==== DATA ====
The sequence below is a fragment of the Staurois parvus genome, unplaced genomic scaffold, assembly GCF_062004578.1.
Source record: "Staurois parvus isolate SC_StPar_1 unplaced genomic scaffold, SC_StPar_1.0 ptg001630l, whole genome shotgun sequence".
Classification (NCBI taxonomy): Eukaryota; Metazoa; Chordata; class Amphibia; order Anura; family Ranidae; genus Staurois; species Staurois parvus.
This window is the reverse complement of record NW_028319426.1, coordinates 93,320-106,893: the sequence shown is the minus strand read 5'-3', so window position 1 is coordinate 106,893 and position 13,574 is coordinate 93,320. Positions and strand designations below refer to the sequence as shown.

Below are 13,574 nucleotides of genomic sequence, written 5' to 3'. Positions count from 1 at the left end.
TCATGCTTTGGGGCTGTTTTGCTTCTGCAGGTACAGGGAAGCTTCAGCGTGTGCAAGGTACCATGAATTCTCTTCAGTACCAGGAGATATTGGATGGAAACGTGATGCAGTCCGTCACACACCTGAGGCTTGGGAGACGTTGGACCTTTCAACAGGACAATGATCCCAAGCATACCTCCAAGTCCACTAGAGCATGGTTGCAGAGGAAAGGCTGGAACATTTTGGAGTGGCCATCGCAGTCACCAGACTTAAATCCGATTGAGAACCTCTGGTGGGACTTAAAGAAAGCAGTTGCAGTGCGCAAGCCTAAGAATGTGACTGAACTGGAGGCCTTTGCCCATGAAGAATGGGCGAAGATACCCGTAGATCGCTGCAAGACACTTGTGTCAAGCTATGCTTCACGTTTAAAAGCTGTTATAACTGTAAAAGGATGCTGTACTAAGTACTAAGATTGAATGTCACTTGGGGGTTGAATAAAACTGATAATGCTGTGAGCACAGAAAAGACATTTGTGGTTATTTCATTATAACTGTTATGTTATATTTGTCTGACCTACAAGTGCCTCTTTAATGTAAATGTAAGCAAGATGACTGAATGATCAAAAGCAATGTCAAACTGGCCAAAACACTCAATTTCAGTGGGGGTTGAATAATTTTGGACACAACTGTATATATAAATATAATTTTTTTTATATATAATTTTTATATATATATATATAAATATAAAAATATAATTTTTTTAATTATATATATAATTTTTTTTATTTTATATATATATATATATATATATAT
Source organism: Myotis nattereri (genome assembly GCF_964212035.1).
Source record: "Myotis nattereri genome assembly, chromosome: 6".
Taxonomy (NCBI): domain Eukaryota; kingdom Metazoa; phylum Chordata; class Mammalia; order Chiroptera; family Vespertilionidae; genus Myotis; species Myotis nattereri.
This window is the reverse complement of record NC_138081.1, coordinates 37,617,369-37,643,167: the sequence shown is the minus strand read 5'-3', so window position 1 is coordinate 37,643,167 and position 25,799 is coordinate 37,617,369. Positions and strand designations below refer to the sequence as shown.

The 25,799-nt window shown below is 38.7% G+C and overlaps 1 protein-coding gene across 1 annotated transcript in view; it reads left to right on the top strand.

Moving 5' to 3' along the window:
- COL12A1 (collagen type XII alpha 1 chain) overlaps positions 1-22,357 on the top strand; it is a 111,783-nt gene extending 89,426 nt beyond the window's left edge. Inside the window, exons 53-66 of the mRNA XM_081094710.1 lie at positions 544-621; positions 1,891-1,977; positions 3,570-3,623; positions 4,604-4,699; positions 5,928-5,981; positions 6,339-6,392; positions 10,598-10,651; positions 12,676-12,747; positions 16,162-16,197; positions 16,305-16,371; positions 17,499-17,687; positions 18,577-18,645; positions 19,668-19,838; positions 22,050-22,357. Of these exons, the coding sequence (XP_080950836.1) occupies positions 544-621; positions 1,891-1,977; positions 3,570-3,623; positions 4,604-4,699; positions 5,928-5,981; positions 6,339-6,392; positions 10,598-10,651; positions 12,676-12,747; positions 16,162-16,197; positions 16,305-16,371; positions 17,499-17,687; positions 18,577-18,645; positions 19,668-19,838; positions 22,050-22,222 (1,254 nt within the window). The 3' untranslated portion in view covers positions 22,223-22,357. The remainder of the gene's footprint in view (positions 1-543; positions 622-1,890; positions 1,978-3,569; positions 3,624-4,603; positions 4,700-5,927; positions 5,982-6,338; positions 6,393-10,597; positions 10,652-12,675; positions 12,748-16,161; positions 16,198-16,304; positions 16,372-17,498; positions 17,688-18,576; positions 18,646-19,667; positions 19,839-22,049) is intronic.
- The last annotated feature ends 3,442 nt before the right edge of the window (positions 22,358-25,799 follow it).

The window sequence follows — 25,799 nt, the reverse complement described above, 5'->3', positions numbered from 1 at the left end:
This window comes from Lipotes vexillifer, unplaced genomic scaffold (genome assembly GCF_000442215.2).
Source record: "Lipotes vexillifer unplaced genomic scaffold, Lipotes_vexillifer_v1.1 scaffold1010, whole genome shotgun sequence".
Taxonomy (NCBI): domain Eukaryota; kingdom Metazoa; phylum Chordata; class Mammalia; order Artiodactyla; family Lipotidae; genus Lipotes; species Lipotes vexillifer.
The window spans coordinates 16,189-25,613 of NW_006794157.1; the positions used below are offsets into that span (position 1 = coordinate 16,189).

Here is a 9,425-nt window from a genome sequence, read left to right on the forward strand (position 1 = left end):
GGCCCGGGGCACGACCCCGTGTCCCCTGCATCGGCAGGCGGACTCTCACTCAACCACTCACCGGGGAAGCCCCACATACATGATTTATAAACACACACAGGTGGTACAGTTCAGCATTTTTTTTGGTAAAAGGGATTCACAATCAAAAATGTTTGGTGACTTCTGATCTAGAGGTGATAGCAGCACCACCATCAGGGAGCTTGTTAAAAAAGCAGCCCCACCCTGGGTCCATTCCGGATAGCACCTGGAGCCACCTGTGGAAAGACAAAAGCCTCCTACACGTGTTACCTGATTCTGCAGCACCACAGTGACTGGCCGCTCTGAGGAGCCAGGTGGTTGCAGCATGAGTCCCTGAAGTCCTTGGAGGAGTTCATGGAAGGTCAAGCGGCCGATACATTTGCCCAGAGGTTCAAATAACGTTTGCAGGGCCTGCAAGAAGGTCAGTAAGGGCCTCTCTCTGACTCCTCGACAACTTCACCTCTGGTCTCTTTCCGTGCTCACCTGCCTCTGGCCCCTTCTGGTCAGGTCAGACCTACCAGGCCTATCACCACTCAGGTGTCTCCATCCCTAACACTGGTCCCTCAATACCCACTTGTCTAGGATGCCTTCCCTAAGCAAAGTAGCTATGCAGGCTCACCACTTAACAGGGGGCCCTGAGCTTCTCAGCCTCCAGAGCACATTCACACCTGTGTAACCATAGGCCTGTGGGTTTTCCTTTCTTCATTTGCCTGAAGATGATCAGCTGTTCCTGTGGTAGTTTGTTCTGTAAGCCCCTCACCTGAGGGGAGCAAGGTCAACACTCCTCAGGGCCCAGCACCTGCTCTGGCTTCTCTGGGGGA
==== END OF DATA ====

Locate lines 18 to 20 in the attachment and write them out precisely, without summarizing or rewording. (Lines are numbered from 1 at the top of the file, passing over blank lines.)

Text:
Taxonomy (NCBI): domain Eukaryota; kingdom Metazoa; phylum Chordata; class Mammalia; order Artiodactyla; family Lipotidae; genus Lipotes; species Lipotes vexillifer.
The window spans coordinates 16,189-25,613 of NW_006794157.1; the positions used below are offsets into that span (position 1 = coordinate 16,189).

Here is a 9,425-nt window from a genome sequence, read left to right on the forward strand (position 1 = left end):